Sometimes I think life must be pretty frustrating for my dog.
Oh, she has it pretty good around here. A warm blanket in every room, tasty animal parts to chew on, three square kibbles a day… come to think of it, the dog’s better off than I am. I can’t even remember the last time I chewed on a tasty animal part. Sometimes I sneak one of the mutt’s Snausages, just out of jealousy.
(Look like Combos. Taste like horse breath. Frankly, it’s a little unsettling.
And probably not the best idea for a marketing campaign.)
Still, I imagine it gets frustrating for our pampered little pooch now and then. Most of her needs are attended to — but if they aren’t, she has only one recourse.
“Of course, we have no way of knowing an ’emergency woof’ from a ‘gee, I bet that retriever’s ass next door smells mighty good right now woof’.”
That’s it. No matter what she wants, she’s limited to a one-trick attention-getter. Oh, she can stare at you first, with an expectant, hopeful furrow in that fuzzy brow of hers. But all that says to me is:
‘Hey. I’m about to need something. If you’re interested in my needs, you should probably wrap up what you’re doing now, so you’ll be properly available and attentive when the time comes.‘
Right. If I were a butler, I might consider that sort of thing. Maybe if I moonlighted as a Wimbledon ball boy. Or was married to a nymphomaniac with ADD. These are situations where prepping frantically to meet an anticipated ‘need’ might be appropriate.
But just because Fido feels a piddle coming on? Canine, please. Don’t let the doggie door smack you in the ass on the way out.
Still, there are times when the mutt has an emergency, and we’d like her to alert us. If she feels a particularly pressing Purina poop brewing, for instance. If, say, the TiVo was on fire. Or if little Timmy fell into a well. Another well.
(Seriously, couldn’t those people just buy bottled water or something and board up those freaking wells? Lassie spent half her time fetching the kid out of those things. It’s just damned lucky the family didn’t have an outhouse, or a septic tank.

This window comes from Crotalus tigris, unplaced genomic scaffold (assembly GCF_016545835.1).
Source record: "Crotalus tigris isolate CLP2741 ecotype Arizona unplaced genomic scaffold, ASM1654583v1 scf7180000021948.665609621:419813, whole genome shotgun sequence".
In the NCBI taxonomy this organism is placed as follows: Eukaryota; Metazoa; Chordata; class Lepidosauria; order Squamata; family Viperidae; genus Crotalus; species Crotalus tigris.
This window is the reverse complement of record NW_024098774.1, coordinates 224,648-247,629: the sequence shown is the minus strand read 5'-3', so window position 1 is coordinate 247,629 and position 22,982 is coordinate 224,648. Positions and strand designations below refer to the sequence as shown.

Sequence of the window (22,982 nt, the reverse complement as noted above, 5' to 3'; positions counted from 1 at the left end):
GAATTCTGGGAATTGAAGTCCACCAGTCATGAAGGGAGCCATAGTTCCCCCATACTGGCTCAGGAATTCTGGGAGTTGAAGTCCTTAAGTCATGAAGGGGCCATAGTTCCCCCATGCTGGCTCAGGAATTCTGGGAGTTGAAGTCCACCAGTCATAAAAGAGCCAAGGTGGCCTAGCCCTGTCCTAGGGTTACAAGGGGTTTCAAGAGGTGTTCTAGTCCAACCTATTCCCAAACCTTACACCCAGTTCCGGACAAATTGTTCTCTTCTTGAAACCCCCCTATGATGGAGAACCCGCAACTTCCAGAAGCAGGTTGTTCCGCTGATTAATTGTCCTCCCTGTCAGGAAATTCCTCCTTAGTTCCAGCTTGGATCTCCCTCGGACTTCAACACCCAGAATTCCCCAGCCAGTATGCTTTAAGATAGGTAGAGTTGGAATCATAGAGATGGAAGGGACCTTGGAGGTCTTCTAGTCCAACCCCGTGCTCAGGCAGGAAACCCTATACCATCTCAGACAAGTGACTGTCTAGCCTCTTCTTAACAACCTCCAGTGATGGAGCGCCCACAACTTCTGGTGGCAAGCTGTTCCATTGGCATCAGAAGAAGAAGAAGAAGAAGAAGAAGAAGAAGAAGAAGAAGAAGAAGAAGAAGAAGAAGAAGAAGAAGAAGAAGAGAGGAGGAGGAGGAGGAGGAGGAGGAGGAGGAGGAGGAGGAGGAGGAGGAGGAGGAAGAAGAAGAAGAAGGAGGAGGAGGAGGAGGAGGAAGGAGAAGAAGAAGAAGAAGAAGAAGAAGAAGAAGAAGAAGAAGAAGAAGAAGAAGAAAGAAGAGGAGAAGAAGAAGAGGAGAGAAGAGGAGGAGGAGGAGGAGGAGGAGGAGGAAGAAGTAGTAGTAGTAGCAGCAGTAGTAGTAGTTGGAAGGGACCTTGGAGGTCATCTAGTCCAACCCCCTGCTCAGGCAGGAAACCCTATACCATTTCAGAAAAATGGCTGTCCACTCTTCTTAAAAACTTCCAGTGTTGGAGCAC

I’m beginning to think little Timmy was mildly retarded. Something to keep an eye on in the reruns.)
Of course, we have no way of knowing an ’emergency woof’ from a ‘gee, I bet that retriever’s ass next door smells mighty good right now woof’. That has to be frustrating for our little canine communicator. Sometimes, she’ll fix us with a desperate earnest stare, and lean in close as though she’s explaining something very delicate and important. And what we hear is:
That’s when we play the guessing game with her. Naturally, the dog doesn’t respond to English conversation, outside of a handful of simple commands and any word that rhymes with ‘treat’. We can ask her mostly anything, and whether we get it wrong or get it right or tell her, ‘A sphincter says woof?‘, all we’ll ever get out of her is:
It’s like asking chimpanzees to play Wheel of Fortune. Any genuine progress is purely a matter of luck, and even if the ‘Food and Drink‘ answer happens to be ‘banana’, they’ll never put two and two together. At least the dog doesn’t fling poo during our conversations. Mostly.
The dog does enjoy one advantage with her limited language capabilities, though. If she can’t make us understand, she can never be certain we’ve said ‘no’ to whatever she’s yipping about. If you didn’t know German, could you safely say ‘nein‘ to any proposal? Nein doch! Of course you couldn’t.
So what if the dog is really saying:
‘This bark means if you say the word ‘no’, I’m going to poop on your pillow while you’re at work tomorrow.‘
I don’t speak dog. How would I know? And am I willing to risk terrier turds on my Tempur-Pedic to find out? Hardly.
So maybe the dog isn’t as frustrated as I thought. With one cryptic guttural yowl, she can ‘say’ anything. We can’t refute her, say she never warned us, or indeed decipher anything about what she’s getting at. With her one-woof-fits-all approach to life, she has access to anything she wants.
Unlike me. I’m the fully-enunciating literate articulate one who can explain exactly what I want, and I never get it. Don’t walk in the flower bed, I tell her. Stop chewing up my good shoes, I say. And for the love of Alpo, stop pooping on my pillow!
Does she listen? No. Does she learn? Never. Does she look frustrated?
Not one damned bit.
From now on, I’m taking a page out of the mutt’s book. When I want something, I’ll woof. If I get it, I’ll woof again. If I don’t get it, I’ll woof again. If I get something of equal or greater value in cash, cash equivalents, store credit, or gift cards?
Hey, I’m no idiot. It all comes down the age-old saying: ‘If you can’t beat ’em, woof ’em.’ When the dog barks, I’ll bark back until we’re both hoarse and exhausted and she forgets about what the hell she wanted in the first place. It’s genius.
And if that doesn’t work, I’ll poop on her pillow. Either way, it should be a lot less work than I’m doing now. And that’s something to ‘woof!‘ about.Permalink | 2 Comments